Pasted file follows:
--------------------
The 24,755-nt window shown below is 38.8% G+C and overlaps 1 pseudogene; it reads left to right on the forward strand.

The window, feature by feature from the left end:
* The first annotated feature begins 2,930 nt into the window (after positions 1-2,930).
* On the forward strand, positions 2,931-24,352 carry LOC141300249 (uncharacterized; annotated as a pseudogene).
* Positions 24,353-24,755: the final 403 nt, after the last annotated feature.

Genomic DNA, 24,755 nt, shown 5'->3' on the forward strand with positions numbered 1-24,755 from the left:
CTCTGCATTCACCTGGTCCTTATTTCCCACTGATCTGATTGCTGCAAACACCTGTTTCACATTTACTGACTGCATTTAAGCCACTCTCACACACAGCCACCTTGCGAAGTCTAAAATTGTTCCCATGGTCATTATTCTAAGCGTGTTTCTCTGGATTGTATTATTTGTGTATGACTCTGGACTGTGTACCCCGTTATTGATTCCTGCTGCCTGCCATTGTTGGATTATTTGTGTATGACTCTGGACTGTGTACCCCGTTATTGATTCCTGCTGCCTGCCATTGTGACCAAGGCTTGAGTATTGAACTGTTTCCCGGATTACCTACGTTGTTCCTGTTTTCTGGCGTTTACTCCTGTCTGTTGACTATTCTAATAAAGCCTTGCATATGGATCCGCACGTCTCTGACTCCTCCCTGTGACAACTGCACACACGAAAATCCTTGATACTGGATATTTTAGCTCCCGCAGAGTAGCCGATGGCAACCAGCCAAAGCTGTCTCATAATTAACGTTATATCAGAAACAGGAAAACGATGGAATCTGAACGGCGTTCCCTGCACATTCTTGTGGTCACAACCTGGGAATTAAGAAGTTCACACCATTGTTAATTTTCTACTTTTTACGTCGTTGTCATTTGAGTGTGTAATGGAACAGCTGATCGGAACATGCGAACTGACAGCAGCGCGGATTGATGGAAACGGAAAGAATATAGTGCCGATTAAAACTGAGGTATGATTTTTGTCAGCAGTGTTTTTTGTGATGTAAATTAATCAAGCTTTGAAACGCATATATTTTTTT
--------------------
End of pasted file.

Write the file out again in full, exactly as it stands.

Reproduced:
The 24,755-nt window shown below is 38.8% G+C and overlaps 1 pseudogene; it reads left to right on the forward strand.

The window, feature by feature from the left end:
* The first annotated feature begins 2,930 nt into the window (after positions 1-2,930).
* On the forward strand, positions 2,931-24,352 carry LOC141300249 (uncharacterized; annotated as a pseudogene).
* Positions 24,353-24,755: the final 403 nt, after the last annotated feature.

Genomic DNA, 24,755 nt, shown 5'->3' on the forward strand with positions numbered 1-24,755 from the left:
CTCTGCATTCACCTGGTCCTTATTTCCCACTGATCTGATTGCTGCAAACACCTGTTTCACATTTACTGACTGCATTTAAGCCACTCTCACACACAGCCACCTTGCGAAGTCTAAAATTGTTCCCATGGTCATTATTCTAAGCGTGTTTCTCTGGATTGTATTATTTGTGTATGACTCTGGACTGTGTACCCCGTTATTGATTCCTGCTGCCTGCCATTGTTGGATTATTTGTGTATGACTCTGGACTGTGTACCCCGTTATTGATTCCTGCTGCCTGCCATTGTGACCAAGGCTTGAGTATTGAACTGTTTCCCGGATTACCTACGTTGTTCCTGTTTTCTGGCGTTTACTCCTGTCTGTTGACTATTCTAATAAAGCCTTGCATATGGATCCGCACGTCTCTGACTCCTCCCTGTGACAACTGCACACACGAAAATCCTTGATACTGGATATTTTAGCTCCCGCAGAGTAGCCGATGGCAACCAGCCAAAGCTGTCTCATAATTAACGTTATATCAGAAACAGGAAAACGATGGAATCTGAACGGCGTTCCCTGCACATTCTTGTGGTCACAACCTGGGAATTAAGAAGTTCACACCATTGTTAATTTTCTACTTTTTACGTCGTTGTCATTTGAGTGTGTAATGGAACAGCTGATCGGAACATGCGAACTGACAGCAGCGCGGATTGATGGAAACGGAAAGAATATAGTGCCGATTAAAACTGAGGTATGATTTTTGTCAGCAGTGTTTTTTGTGATGTAAATTAATCAAGCTTTGAAACGCATATATTTTTTT